Developing Curacao’s Business Sector

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CURACAO — Curacao is an autonomous territory in the Caribbean with a population of almost 150,000 people. It is under the rule of the Netherlands and was previously part of the Netherlands Antilles. The island nation’s economy relies on tourism, service, petroleum refineries and communication with at least one foreign contract expiring in 2019. Recent developments have put Curacao in a more fortuitous position and have gained foreign interest in developing current or new sectors in the country. The country also has internal plans in regards to developing Curacao’s business sector.

Advantages for American Business Interest

Curacao’s current geographical position has several advantages with building trade partners with South America and the United States. Curacao’s current offerings for potential American investors include two “free-zones” at both the Curacao International Airport and Port of Willemstad where imported goods are not taxed. Companies with full permits are required to export at least 75 percent of their goods.

Curacao also provides international trade with its own World Trade Center near the country’s main airport, giving access to South American, Caribbean and European markets for American businesses. As political and economic ties already exist with the U.S., businesses can expand into Curacao with these advantages, which can also help with developing Curacao’s business sector.

New Mega Pier Increases Tourism

Tourism in Curacao has taken a noticeable boost with new investments in the construction of a new mega pier. The new Tula mega pier, located in the Otrabanda area, was built in 2017 and moored it’s first large-sized cruise ship in November of that year, following up with a full opening in 2018. The new pier has bolstered the tourism industry in Curacao.

Tourist turnout was up by 18 percent in February 2019 from the previous year. There were 41,145 visitors for that month alone. Estimates show a total of 800,000 will visit by the end of the 2018-19 season. The new mega pier was designed to allow larger cruise ships to moor into Curacao, allowing for an increase of tourists entering and staying in the country. Curacao expects the Tula mega pier can continue growing the tourism industry in the following years.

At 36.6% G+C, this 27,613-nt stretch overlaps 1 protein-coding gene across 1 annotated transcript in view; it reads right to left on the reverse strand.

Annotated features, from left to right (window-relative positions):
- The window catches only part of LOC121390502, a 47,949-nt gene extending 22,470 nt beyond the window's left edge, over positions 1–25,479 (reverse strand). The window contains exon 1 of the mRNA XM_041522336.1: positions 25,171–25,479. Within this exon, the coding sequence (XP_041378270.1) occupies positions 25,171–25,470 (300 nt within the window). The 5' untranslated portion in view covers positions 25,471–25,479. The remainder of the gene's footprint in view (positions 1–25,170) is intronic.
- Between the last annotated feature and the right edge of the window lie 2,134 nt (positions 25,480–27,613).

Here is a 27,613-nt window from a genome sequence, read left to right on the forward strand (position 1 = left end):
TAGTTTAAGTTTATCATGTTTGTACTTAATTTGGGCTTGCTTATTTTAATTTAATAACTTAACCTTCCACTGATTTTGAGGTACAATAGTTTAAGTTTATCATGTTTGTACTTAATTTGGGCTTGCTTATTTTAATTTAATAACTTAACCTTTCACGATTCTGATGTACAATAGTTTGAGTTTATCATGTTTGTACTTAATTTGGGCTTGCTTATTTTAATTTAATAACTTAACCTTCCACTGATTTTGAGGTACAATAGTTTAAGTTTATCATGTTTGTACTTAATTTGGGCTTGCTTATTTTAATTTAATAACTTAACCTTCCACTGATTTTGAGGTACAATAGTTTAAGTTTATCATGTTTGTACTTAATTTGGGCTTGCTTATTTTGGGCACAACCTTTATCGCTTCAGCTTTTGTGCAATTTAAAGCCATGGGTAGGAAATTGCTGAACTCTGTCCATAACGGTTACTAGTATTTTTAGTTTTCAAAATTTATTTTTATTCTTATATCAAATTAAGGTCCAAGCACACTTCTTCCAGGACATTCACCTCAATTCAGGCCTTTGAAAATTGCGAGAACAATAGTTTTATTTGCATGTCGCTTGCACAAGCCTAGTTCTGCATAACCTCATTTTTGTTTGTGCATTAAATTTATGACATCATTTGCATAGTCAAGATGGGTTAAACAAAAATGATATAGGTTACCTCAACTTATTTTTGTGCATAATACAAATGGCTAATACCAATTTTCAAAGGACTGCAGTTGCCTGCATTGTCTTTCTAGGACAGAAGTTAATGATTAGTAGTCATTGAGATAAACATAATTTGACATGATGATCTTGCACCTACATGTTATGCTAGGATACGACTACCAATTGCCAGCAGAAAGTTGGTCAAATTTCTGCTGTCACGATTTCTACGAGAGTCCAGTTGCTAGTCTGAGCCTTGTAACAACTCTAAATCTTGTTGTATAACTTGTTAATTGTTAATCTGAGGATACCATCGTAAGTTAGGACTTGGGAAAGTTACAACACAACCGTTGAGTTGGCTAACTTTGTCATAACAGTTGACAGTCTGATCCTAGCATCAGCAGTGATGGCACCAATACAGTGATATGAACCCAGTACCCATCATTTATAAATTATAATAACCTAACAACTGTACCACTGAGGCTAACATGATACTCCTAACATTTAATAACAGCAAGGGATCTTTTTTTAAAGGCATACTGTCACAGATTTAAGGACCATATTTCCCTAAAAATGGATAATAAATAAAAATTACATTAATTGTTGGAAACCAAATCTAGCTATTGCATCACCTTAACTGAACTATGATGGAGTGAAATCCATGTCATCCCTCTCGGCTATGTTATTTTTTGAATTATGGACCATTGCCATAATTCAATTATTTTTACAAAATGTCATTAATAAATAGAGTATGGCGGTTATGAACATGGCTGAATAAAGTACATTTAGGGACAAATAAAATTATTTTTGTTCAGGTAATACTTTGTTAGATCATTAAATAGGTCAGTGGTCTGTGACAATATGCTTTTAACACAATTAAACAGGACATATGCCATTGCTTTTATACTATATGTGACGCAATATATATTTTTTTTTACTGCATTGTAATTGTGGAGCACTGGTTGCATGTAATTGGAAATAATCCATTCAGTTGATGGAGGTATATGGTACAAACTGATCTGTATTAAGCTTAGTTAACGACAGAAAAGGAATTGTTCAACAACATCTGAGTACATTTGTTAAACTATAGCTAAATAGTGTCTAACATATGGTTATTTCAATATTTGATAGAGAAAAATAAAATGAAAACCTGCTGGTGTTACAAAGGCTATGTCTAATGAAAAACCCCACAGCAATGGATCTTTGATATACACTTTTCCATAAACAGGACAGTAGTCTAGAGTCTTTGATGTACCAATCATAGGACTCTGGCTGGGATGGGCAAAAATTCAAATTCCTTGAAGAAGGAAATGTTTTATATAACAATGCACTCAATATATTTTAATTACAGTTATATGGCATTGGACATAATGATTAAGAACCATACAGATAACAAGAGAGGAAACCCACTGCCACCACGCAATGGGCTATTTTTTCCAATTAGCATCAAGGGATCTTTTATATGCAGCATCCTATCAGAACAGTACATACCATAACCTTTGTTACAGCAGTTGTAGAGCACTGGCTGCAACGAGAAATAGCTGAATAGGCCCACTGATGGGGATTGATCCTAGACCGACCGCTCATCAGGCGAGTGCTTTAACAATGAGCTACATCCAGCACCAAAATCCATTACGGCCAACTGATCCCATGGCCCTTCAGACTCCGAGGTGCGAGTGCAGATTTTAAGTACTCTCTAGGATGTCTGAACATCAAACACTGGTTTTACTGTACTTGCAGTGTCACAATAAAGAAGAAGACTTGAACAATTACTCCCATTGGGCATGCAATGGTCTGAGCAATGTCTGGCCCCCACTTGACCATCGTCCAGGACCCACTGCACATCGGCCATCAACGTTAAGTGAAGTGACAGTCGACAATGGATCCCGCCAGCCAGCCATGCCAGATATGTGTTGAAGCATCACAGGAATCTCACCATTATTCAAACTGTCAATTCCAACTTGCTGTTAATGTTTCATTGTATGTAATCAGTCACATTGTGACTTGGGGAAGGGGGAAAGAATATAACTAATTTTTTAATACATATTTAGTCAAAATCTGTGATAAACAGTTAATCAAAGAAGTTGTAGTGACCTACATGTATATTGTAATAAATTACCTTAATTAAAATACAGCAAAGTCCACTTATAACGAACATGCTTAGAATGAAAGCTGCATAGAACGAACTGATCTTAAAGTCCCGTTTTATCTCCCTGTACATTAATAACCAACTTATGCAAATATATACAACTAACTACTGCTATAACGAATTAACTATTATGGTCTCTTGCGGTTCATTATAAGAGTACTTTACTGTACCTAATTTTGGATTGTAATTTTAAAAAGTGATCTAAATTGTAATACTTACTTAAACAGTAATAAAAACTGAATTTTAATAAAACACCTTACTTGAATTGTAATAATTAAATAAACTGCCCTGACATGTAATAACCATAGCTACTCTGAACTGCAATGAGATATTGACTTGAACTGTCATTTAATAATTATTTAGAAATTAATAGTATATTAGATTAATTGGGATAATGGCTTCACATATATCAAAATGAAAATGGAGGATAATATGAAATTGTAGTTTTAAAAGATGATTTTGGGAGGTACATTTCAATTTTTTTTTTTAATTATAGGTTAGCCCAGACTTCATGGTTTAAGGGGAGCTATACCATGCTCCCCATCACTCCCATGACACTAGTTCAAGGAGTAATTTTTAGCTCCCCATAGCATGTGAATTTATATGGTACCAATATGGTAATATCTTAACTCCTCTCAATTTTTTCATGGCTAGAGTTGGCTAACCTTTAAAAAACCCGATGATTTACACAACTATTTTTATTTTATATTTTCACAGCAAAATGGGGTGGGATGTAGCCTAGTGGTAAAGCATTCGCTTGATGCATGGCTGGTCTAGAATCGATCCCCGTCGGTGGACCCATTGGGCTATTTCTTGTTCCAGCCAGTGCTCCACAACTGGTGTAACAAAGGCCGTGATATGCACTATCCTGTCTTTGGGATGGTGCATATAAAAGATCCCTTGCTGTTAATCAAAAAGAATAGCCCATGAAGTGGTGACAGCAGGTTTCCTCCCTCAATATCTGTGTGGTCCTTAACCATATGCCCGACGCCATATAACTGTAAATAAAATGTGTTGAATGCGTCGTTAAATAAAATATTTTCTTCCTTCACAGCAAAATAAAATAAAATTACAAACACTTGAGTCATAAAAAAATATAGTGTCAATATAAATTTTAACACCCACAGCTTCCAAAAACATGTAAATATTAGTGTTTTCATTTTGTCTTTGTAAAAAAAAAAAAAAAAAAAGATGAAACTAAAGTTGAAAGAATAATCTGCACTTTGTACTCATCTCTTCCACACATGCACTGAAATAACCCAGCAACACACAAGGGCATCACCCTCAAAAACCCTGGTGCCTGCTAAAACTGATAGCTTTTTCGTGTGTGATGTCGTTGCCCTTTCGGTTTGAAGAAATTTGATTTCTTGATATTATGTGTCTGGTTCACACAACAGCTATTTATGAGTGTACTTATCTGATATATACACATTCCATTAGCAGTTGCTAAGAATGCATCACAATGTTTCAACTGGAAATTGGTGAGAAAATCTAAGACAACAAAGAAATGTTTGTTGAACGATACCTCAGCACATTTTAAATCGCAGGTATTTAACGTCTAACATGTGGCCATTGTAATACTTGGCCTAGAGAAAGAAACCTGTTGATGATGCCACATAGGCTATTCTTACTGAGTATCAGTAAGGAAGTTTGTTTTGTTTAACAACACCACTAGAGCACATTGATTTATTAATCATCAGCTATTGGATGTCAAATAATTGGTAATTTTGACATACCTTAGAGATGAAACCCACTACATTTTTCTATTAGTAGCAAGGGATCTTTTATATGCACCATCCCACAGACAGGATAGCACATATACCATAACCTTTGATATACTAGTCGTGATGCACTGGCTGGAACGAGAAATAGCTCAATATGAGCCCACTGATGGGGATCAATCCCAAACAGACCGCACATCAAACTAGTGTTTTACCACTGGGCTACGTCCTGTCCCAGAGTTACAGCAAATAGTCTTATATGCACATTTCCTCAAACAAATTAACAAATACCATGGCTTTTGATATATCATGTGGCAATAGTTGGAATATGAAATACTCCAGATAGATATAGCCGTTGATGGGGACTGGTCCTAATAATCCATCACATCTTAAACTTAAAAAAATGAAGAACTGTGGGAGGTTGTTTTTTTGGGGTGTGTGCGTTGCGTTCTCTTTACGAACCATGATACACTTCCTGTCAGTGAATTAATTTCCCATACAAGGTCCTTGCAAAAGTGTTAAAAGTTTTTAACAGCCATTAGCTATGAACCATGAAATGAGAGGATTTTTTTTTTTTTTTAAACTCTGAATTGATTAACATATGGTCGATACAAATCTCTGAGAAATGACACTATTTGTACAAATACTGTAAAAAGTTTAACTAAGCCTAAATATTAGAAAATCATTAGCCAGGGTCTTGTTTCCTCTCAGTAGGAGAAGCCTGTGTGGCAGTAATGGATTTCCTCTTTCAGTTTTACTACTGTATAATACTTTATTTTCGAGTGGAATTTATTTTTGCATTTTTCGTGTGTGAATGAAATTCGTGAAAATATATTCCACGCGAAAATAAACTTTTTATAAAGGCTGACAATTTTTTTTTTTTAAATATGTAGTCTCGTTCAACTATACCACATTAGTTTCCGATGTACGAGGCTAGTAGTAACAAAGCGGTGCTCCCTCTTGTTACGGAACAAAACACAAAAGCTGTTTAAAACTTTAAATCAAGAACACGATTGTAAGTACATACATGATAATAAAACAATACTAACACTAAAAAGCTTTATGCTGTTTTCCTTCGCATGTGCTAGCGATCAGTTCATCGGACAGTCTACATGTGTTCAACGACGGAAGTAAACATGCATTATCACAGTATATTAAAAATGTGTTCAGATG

New Business Partner for the Petroleum Refinery

Curacao’s Isla Refinery is currently going through a transfer for its petroleum refinery operations. The American-based company ConocoPhillips took over assets used at the refinery from Venezuelan oil corporation PDVSA after PDVSA shut down refineries across the Caribbean. So, Curacao made a tentative deal with Swiss-English corporation Klesch Petroleum to operate the Isla Refinery, which has been left largely idle since PDVSA’s shutdown of the site.

The refinery contributes 10 percent to Curacao’s gross domestic product, making Isla an important pillar for the country’s economy. Curacao and Klesch are currently aiming for a deal in 2020. As of now, there is an arrangement between Curacao’s Refineria di Koursou (RdK) and PDVSA to continue using the Venezuelan company for at least another year.

Curacao’s current developments have the island nation primed to fully develop its business sector with plans for further growth in several other sectors. Curacao’s current interest in allowing American businesses to take root in the country will allow additional the flow of foreign interest and goods through Curacao. The Tula mega pier has already bolstered the currently strong tourism industry and current expectations should grow the sector even further in the near future. A new deal to reignite the petroleum refinery sector is currently in place with negotiations currently ongoing and with the hope that it will get done before year’s end. Developing Curacao’s business sector has set up its future success.

-Henry Elliott
Photo: Pixabay

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